I have really ramped up my art production, which was an aspect of my academic production. I am getting $1,000, all of which has long been spent, for a show this summer. It's a big one and I am being more ambitious than I would have been as an academic. I am curating a show next year as well. Both shows are overseas, in a country I have dual citizenship in and together are the two most important spaces there.

I am gardening a lot. We hired a landscape designer three years ago. Everything she planted died. Except for the things we didn't want that she substituted. So we are educating ourselves as to what is in the garden and planting stuff ourselves. We have .75 of an acre so it's a bit of space. I wish I could grow crops but deer take care of that for us.

I am still teaching one class a semester overseas. This plus the shows and some other lecturing gives me about $30k of income. I can deduct the toys (computers, car, cameras, synthesizers) I use in my exhibits against that.

Oh and I am still trying to figure out what to do financially. We have been interviewing wealth managers and are al last certain to go to Fidelity, but it has been interesting to see what they will come up with. Wealth management is what my mom had prior to dying last year although we added substantially to it last year as well with a property sale all still in cash.

My wife takes care of our kids, gardens with me, is engaged with stuff at her congregation.

I wish we had more time!

And so it goes.

Drifterrider

  • Handlebar Stache
  • *****
  • Posts: 1122
Re: Making a difference in a new field after FIRE
« Reply #15 on: May 18, 2016, 08:38:30 AM »
Want to build houses with Habitat for Humanity?  No skills or tools required.

Mrs. Pomodoro

  • Stubble
  • **
  • Posts: 183
  • Location: NorCal
Re: Making a difference in a new field after FIRE
« Reply #16 on: May 18, 2016, 03:28:27 PM »
I will (at least semi-)FIRE within the next two years and I have been thinking about similar questions since I no longer find much meaning in my current corporate job (if ever.)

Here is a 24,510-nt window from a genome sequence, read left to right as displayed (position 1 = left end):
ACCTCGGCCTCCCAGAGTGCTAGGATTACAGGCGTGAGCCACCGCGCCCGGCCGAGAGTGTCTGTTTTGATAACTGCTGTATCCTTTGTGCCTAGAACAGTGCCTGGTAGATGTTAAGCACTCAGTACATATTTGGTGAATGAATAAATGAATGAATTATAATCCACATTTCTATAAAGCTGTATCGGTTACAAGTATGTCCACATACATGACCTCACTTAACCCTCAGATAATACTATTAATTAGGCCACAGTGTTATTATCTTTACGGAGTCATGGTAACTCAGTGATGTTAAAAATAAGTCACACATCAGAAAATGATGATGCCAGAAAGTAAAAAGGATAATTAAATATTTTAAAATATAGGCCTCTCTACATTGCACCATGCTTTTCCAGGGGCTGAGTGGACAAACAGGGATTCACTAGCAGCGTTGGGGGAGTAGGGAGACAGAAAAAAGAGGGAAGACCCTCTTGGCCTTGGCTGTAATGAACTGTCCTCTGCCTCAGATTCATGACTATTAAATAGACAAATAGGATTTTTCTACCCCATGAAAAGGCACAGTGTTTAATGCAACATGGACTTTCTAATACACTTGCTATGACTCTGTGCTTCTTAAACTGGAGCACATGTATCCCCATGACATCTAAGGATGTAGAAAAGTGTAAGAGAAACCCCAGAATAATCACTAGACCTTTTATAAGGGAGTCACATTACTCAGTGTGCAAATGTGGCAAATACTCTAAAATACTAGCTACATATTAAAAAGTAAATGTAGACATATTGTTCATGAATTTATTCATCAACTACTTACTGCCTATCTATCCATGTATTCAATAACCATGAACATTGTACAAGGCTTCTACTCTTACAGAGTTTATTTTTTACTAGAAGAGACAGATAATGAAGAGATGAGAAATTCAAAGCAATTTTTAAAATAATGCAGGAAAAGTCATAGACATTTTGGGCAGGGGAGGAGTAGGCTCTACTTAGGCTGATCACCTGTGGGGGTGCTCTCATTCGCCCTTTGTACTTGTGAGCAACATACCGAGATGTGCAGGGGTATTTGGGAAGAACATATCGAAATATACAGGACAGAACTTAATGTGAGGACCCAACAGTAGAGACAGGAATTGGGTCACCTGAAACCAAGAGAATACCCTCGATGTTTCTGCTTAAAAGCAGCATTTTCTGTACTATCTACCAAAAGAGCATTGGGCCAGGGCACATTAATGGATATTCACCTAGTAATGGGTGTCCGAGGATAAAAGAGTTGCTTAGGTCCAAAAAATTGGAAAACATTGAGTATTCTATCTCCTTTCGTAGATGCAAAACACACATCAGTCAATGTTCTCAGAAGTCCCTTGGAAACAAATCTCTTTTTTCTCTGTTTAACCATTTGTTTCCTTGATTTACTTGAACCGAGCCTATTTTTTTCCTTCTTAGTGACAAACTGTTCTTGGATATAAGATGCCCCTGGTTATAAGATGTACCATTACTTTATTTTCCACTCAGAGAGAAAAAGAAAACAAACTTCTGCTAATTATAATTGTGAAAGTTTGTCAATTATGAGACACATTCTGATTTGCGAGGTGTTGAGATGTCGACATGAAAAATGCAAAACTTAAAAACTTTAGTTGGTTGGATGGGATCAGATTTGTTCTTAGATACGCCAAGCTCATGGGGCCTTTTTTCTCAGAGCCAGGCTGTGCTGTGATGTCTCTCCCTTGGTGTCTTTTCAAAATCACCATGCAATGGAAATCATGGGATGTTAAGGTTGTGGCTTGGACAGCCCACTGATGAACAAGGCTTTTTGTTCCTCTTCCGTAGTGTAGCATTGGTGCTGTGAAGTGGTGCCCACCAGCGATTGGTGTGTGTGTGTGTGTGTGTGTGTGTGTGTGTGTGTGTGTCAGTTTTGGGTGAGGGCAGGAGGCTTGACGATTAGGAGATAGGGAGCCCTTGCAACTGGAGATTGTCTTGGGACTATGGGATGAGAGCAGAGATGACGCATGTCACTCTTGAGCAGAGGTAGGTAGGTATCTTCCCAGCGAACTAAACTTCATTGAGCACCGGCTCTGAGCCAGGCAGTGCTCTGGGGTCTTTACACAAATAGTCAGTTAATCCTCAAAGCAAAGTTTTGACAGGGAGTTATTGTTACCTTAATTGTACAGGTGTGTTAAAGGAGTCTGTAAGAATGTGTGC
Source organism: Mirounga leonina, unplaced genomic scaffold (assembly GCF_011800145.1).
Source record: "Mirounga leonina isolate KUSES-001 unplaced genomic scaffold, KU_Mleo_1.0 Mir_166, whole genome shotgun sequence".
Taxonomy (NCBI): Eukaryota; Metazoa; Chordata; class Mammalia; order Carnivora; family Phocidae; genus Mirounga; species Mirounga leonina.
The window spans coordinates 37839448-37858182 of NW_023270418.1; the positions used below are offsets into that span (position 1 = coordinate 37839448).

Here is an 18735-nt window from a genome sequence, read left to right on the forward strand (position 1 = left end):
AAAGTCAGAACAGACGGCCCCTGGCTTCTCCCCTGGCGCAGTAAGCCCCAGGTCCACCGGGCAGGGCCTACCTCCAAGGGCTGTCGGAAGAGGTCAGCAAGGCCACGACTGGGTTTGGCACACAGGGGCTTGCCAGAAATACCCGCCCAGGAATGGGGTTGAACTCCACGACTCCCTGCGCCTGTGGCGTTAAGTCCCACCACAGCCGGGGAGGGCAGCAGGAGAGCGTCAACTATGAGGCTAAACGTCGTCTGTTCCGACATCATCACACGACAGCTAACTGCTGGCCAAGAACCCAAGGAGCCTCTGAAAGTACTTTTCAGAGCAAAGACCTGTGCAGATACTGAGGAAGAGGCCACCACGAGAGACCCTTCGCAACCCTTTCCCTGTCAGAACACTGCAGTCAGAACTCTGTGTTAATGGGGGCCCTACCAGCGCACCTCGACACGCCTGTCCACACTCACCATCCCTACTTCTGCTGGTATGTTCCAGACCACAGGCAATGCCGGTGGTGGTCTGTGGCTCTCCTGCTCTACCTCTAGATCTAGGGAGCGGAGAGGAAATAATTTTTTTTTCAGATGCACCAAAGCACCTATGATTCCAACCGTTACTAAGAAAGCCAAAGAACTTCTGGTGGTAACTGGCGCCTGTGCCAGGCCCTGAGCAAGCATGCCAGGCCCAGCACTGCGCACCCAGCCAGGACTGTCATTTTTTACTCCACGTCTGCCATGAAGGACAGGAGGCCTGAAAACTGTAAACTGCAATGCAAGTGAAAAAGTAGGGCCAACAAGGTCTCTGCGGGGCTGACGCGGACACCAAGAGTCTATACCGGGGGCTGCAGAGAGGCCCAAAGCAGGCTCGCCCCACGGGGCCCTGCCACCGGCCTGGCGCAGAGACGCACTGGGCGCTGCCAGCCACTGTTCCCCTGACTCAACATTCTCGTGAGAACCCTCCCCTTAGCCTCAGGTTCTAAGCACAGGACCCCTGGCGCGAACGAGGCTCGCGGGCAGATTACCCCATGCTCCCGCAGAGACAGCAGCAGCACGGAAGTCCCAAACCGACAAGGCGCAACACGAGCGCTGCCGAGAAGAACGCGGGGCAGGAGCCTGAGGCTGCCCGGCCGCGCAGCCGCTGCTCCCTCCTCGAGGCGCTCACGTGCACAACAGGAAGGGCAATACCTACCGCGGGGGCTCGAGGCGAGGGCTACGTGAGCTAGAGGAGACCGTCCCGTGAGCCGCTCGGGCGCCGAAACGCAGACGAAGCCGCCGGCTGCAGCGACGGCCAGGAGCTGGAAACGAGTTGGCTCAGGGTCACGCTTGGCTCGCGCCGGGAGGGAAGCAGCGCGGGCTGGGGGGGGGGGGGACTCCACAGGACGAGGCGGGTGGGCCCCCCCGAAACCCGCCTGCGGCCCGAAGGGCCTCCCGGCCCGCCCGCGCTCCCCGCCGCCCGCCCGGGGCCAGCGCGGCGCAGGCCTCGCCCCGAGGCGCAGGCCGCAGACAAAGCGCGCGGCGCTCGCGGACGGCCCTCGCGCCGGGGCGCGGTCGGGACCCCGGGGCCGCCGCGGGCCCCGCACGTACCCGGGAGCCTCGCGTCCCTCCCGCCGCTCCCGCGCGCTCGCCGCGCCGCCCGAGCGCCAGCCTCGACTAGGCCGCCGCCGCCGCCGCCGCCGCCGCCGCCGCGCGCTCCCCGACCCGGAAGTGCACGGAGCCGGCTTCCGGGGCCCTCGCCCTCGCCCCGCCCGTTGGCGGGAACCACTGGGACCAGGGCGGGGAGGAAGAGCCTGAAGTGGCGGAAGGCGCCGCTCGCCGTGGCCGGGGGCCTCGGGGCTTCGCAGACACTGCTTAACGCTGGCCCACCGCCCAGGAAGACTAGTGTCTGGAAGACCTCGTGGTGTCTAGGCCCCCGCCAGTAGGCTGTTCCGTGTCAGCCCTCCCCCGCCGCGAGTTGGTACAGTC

I'm interested in exploring an entirely different field that requires credentials in order to help ppl, even part-time (thru private practices, non-profits or schools.) What I plan to do is to start taking related classes in local community colleges to test the water. There are also many free resources online (like iTunes U) where I can get a feel of what the line or study is like before deciding what to do next. That way I can benefit from learning without spending tons of money and resources, whether I decide to go into it later or not.

I think this is part of the freedom FIRE brings, to be able to explore instead of following the script of life. What is your definition of "skilled" work? For me being a barista pulling great shots is skilled work (which doesn't require a master degree) but it might not be the kind of skills you have in mind. What are you interested in? Do you need credentials to be helpful and if so, how can you do it with minimal financial burden? I also find talking to ppl working in my fields of interests about what motivate them very helpful.

smoghat

  • 5 O'Clock Shadow
  • *
  • Posts: 49
Re: Making a difference in a new field after FIRE
« Reply #17 on: March 13, 2017, 09:06:04 AM »

Miss Prim

  • Bristles
  • ***
  • Posts: 347
  • Location: Michigan
Re: Making a difference in a new field after FIRE
« Reply #18 on: March 21, 2017, 11:04:05 AM »
I volunteered to do tax returns for United Way.  I was down in Florida for 2 months, so I volunteered down there and worked twice a week for 4 hours.  I am already back home so I won't be able to work until April 18th, but the place I did taxes at acquired 2 more volunteers just before I left so they will be okay.